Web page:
At 27, Boswell had made himself famous with his Account of Corsica, after his visit to the island, and by his passionate support for Paoli’s vain struggle for independence: ‘I had got upon a rock in Corsica and jumped into the middle of life.’ That life was London, where Boswell felt free, appreciated, an accepted member of a brilliant society in which he could expand to his proper intellectual stature. He longed for what he called ‘the juiciness of the English mind’. He was already a close friend of Johnson and his circle. The seasonal character of his life – the depression and self-doubt which settled on him when he returned to Edinburgh and ‘duty’, the joyous sense of liberation when he set off on his annual journeys to the south – was now set.
This volume begins with Boswell taking pious resolutions: he was happy in his new marriage, he would be a good son, a reformed character, a diligent lawyer. Soon, however, envoys of excitement arrived from the south. Paoli came to stay, and then, in 1773, Samuel Johnson arrived to undertake the ‘Tour to the Hebrides’, the ‘transit of Johnson over the Caledonian hemisphere’. Brady cleverly discusses the journey itself, both as a pre-Romantic voyage to seek man in a state of nature (‘This is truly the patriarchal life; this is what we came to find,’ cried Johnson on Raasay), and as the material for the first non-sententious work of travel literature, written as much to entertain as to instruct. The lightweight naivety which Boswell assigns to himself in the Journal of a Tour to the Hebrides, taken literally by its readers, was an artifice. In the same way Boswell concealed his own complex feelings about his native land in order to appear in the Journal as a mediator between the Great Bear and a misunderstood Scotland, a mild patriot who could even regret the loss of national independence.
Boswell’s moral reform did not last long. Margaret emerges in this book as a steady, witty woman of strong independence whom he always loved and who remained generally tolerant of his furies and excesses (it was she who observed that in his diaries he was ‘embowelling himself’ for the future). But old habits soon revived: ‘You drank too much port. Night, sallied forth to New Bridge &c’; or ‘In my way – complete – for the first and I fancy last time – trial a few minutes’ – which means that Bozzy picked up a prostitute in the few yards which separated his home on the Lawn-market from the law courts in Parliament House. He began to drink again, sometimes throwing things about the house when he returned; he tried to control himself (never more than six glasses of wine at a time, he promised his friend Temple), but as Brady observes, he mistook the symptom for the cause. Boswell’s terrible depressions (‘hypochondria’) were not the consequence of drinking but its originator.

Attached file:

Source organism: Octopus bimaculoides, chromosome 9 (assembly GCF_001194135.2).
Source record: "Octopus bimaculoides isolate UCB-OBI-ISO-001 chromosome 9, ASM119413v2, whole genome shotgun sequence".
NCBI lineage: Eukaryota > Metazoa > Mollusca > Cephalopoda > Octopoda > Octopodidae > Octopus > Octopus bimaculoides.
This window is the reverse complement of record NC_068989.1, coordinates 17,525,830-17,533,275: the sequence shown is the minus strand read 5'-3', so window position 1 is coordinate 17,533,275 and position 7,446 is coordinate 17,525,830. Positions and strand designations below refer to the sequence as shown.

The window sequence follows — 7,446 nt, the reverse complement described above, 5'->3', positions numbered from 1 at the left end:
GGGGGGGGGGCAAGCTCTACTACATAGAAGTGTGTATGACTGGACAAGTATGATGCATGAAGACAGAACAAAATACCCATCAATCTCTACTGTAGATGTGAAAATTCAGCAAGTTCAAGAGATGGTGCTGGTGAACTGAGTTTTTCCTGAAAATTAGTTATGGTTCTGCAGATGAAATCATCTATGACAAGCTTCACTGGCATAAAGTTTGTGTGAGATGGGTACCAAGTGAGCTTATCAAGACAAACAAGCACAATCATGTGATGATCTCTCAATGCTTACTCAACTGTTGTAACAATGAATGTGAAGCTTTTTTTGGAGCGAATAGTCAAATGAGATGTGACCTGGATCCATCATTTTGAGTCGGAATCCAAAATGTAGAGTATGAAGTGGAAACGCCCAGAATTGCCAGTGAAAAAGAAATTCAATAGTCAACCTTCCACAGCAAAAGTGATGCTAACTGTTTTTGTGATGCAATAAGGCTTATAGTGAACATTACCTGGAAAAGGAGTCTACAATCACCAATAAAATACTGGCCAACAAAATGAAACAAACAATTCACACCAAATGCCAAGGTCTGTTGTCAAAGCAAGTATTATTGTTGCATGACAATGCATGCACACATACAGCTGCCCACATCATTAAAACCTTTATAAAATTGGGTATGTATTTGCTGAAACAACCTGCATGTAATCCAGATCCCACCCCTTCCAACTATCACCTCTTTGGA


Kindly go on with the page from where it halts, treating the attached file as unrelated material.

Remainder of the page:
Old Lord Auchinleck grew even more insufferable, and there began the intricate and agonising dispute over the ‘Auchinleck Entail’. His father wanted to entail the Ayrshire estate on heirs male or female; Boswell, as eldest son, wanted it to be entailed upon heirs male descending from the founder of the family. But the question of property was not the real issue. As father and son well understood, old Auchinleck was telling his son that he did not trust him, while Boswell was frantically defending a masculine identity that he felt his father was trying to castrate. At one moment, Boswell threatened to cut his throat if the estate was left to ‘heirs whatsoever’; at another, he knelt alone on the ruins of the old Auchinleck castle, held a stone in his hands and swore that if the place passed to the wrongful heir, ‘this stone should swim in his heart’s blood.’ One doesn’t usually associate the suave Bozzy with the language of the Border ballads, or with the attitudes he recorded with civilised amusement when he encountered them among Hebridean chiefs. But Auchinleck’s Scotland, for all the David Humes and Adam Smiths and Hugh Blairs, still had one foot in times when family feuds were settled by the spear and the firing of houses. To the old taunt, Boswell’s guts responded in the old way.
Meanwhile Boswell went on wrestling vainly with his own choices in life. He wanted to be a Member of Parliament, but was altogether too independent and alarming to win the support of enough of the Ayrshire gentry. He courted a variety of patrons, ending up late in his life with the ogreish Lord Lonsdale, but Boswell was simply incapable of maintaining the required servility for long enough. The tension between London and Edinburgh, duty and delight, became increasingly hard to bear, and the culture shock of Scotland was more upsetting at each return. The vernacular directness of the old Edinburgh establishment, now so attractive in retrospect, disgusted him. He complained in his journal of ‘the coarse vulgarity around me ... Dr Blair accosted me with a vile tone: “Hoo did you leave Sawmuel?” ’